What kinds of niche have you and your brother created in music?
I along with my brother have been successful in creating awareness amongst the next generation; about the possibility that is available for instrumental music in an art form. And that carnatic music is not three-dimensional but multi-dimensional. Indian music is multi-dimensional.
What kind of musical instrument would you like to play apart from violin?
I have never given it a thought. Because for me, violin is an instrument in which I have acquired a skill. I am comfortable expressing better because of the instrument and there is nothing inadequate that can’t be played with a violin. I never thought of it, basically.
Who do you owe your skill of violin too?
My father, my brother and myself.
What are some of the positive changes you have witnessed in your career?
One good thing about my journey is my father and my brother. I and my brother stay together, so I would say what my father told us, he said that we should perform without expectation. You perform with all your mind and whatever has to happen will happen. You need to have lots of patience and work hard and go through the grind and things will happen. So that way when we performed expectations were not much.
When we were very young, when I was 17, the chief minister of Tamilnadu M G Ramachandra honoured us with the title ‘Great artist of Tamil Nadu’. It was a very big honour at that stage and that was the career changing moment. Then, playing with great maestros like Umalayapuram Sivaraman, Late Valangaiman sir, Palghat Raghu sir and Vinyak Vikkuji was all a big learning experience and then the other big change happened in our career when we started playing with Zakir Hussain bhai. It was a really a great moment for us. The vision of music changed. At least, my vision of the understanding of the art form totally changed.
What should the future generation of musicians be aware of when they take up classical as their career?
I think they are very fortunate. The social media has so much to offer that downloads is available, music libraries, music content of performances of great legendary artists is also accessible. They have so much to learn other than what they have to prove. They can look forward to having a great experience of music but they should be ready to go through the grind. Patience is important, you can get the name. Getting the name is no big deal, you can achieve it through the media, but sustaining quality is important to provide quality performance. Quality content is very important and for that you need to have quality knowledge and quality experiences. So your input should be of a very high quality to give output of very high quality. They have to spend long amounts of time in understanding what they want to be and then get into the system.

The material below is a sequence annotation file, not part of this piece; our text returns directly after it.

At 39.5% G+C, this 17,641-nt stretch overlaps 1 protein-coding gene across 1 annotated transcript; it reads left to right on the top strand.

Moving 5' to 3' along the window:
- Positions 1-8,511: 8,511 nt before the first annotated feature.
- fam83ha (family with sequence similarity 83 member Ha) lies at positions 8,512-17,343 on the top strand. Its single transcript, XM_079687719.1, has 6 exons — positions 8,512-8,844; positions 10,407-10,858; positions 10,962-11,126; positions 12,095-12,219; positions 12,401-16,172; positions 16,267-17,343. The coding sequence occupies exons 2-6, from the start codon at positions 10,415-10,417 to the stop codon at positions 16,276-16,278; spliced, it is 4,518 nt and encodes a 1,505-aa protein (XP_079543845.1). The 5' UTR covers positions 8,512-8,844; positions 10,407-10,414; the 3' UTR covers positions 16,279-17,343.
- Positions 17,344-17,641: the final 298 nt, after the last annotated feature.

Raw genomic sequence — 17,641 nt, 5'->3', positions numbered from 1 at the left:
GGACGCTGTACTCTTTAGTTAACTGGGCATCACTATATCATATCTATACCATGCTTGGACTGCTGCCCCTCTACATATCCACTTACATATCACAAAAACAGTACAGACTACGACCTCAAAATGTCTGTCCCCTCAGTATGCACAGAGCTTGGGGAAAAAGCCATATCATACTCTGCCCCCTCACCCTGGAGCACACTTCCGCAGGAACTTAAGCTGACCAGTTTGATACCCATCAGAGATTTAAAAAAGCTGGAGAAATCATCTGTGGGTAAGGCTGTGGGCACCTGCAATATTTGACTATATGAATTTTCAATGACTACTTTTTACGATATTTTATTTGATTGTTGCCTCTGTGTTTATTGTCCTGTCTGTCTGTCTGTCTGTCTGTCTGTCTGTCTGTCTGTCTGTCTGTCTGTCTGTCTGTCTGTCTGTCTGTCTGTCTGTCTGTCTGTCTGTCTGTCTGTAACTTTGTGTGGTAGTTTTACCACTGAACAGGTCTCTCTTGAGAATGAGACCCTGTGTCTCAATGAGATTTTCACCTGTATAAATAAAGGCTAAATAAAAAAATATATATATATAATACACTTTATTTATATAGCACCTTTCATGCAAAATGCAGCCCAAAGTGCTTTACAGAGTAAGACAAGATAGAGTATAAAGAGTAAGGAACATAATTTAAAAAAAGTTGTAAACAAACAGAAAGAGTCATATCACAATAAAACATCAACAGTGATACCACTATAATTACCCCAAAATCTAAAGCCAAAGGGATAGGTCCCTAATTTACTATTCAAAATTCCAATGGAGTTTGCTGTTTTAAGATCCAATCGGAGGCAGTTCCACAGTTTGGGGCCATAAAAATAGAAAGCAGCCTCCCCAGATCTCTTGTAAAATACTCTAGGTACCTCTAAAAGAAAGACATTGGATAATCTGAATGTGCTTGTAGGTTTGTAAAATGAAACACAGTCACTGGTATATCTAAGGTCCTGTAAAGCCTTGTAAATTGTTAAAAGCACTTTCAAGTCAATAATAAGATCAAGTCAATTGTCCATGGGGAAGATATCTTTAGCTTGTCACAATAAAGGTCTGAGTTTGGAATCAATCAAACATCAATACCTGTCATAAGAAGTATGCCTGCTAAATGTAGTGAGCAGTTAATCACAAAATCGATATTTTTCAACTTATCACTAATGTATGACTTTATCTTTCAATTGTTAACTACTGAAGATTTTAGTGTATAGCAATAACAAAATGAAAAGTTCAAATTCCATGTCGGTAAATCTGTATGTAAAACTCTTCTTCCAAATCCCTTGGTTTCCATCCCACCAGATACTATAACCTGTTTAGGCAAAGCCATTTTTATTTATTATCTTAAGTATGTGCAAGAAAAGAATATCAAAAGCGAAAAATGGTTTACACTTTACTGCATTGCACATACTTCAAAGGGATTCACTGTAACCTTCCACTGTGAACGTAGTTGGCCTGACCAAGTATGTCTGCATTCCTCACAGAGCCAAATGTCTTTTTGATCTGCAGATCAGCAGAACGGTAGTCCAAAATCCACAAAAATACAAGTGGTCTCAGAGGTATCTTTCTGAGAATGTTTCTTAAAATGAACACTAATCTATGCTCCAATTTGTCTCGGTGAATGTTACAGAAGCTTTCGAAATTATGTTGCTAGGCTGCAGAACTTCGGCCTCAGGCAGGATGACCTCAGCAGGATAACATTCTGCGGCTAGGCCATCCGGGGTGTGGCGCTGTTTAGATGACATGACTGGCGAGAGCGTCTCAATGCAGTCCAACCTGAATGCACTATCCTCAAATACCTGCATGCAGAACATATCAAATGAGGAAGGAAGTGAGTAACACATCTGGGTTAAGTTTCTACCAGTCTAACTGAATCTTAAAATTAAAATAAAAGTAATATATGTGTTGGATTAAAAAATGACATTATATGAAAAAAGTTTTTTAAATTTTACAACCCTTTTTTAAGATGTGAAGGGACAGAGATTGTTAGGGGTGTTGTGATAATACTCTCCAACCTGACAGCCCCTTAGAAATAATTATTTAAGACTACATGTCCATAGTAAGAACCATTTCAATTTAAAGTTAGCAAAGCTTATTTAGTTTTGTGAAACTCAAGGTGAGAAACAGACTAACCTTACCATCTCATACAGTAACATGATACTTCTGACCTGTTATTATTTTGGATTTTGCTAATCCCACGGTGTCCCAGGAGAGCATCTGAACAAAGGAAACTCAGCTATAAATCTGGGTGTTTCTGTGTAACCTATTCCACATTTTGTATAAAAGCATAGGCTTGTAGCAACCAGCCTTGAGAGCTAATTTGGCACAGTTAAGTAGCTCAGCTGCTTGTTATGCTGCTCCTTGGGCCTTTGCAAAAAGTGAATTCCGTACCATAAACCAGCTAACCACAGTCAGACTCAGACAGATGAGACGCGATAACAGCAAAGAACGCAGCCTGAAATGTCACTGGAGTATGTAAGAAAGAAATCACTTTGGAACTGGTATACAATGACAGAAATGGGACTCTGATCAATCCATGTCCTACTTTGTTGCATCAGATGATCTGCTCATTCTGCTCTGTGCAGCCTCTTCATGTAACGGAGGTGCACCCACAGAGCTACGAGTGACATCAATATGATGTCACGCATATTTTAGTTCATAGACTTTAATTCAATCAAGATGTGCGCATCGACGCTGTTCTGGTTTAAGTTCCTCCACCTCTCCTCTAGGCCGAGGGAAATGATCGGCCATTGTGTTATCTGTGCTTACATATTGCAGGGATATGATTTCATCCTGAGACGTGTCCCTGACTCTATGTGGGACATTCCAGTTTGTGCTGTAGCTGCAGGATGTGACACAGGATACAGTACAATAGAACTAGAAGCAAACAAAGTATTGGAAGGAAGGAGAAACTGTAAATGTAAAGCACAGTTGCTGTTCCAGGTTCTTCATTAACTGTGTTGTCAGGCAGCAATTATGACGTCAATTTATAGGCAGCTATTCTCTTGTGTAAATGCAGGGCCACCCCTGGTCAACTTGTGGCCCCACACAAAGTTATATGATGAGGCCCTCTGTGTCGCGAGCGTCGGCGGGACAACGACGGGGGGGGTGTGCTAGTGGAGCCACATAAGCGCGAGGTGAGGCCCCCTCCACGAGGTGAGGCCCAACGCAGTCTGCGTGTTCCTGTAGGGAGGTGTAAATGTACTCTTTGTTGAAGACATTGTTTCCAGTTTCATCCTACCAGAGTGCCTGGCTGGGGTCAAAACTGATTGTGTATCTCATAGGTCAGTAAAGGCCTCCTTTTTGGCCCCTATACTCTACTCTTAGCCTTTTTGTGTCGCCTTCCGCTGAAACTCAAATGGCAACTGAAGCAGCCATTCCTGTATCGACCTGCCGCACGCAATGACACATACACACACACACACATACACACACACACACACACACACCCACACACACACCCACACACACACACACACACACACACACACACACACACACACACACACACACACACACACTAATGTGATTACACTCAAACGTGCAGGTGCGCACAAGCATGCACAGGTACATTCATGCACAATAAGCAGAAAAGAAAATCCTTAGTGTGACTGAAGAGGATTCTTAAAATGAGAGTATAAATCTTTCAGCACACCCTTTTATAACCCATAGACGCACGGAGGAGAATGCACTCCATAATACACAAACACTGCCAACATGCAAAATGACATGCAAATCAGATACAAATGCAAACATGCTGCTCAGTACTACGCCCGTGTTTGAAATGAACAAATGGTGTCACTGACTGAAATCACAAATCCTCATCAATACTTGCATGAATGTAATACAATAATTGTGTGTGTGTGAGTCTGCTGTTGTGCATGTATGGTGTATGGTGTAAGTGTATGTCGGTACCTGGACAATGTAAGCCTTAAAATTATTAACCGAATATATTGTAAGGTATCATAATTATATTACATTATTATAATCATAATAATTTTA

Are you planning to launch any new album?
We are working on the album called ‘Season’. It should be coming out shortly. We are in the process of launching our ‘Ragapravaham’ in multi-cities. We have launched it in Bangalore, Hyderabad and Mumbai. We will be doing a launch in Chennai very soon. Albums keep happening so then only you can re-invent yourself as a musician, otherwise, you are stagnant.
Which do you enjoy more, a live performance or an album?
I enjoy performing. Performing live is the best experience you can have as a musician. This form of interaction with the audience can’t be replicated by studio.
Any musical concerts before the year end?
In December, we perform a lot. Pinnacle of carnatic music comes every December, there is big musical festival happening in Chennai unparalleled to any other part of the world. It is something that is very unique in Chennai. There are some 50-60 organizations, having over 5,000 concerts in that one month, various artists performing at various levels from junior to senior most, from most popular to unknown in Chennai.
We will be performing in few places as we do every year. We are eagerly looking for the next generation of musicians to perform and look at how they are doing, how thing are happening and see how the music scene is changing. This helps bring in fresh ideas, performance, thoughts and only then you will be inspired to do better. Every year, we perform in January at the place called Bharat Kalachar at Chennai. We are looking forward to that and every year we perform at Jaya TV where we do new presentations. This year also we will do a presentation in Margazhi Maha Utsavam on 25 December. We get a positive energy from our performance and I don’t think that anything else can replicate that.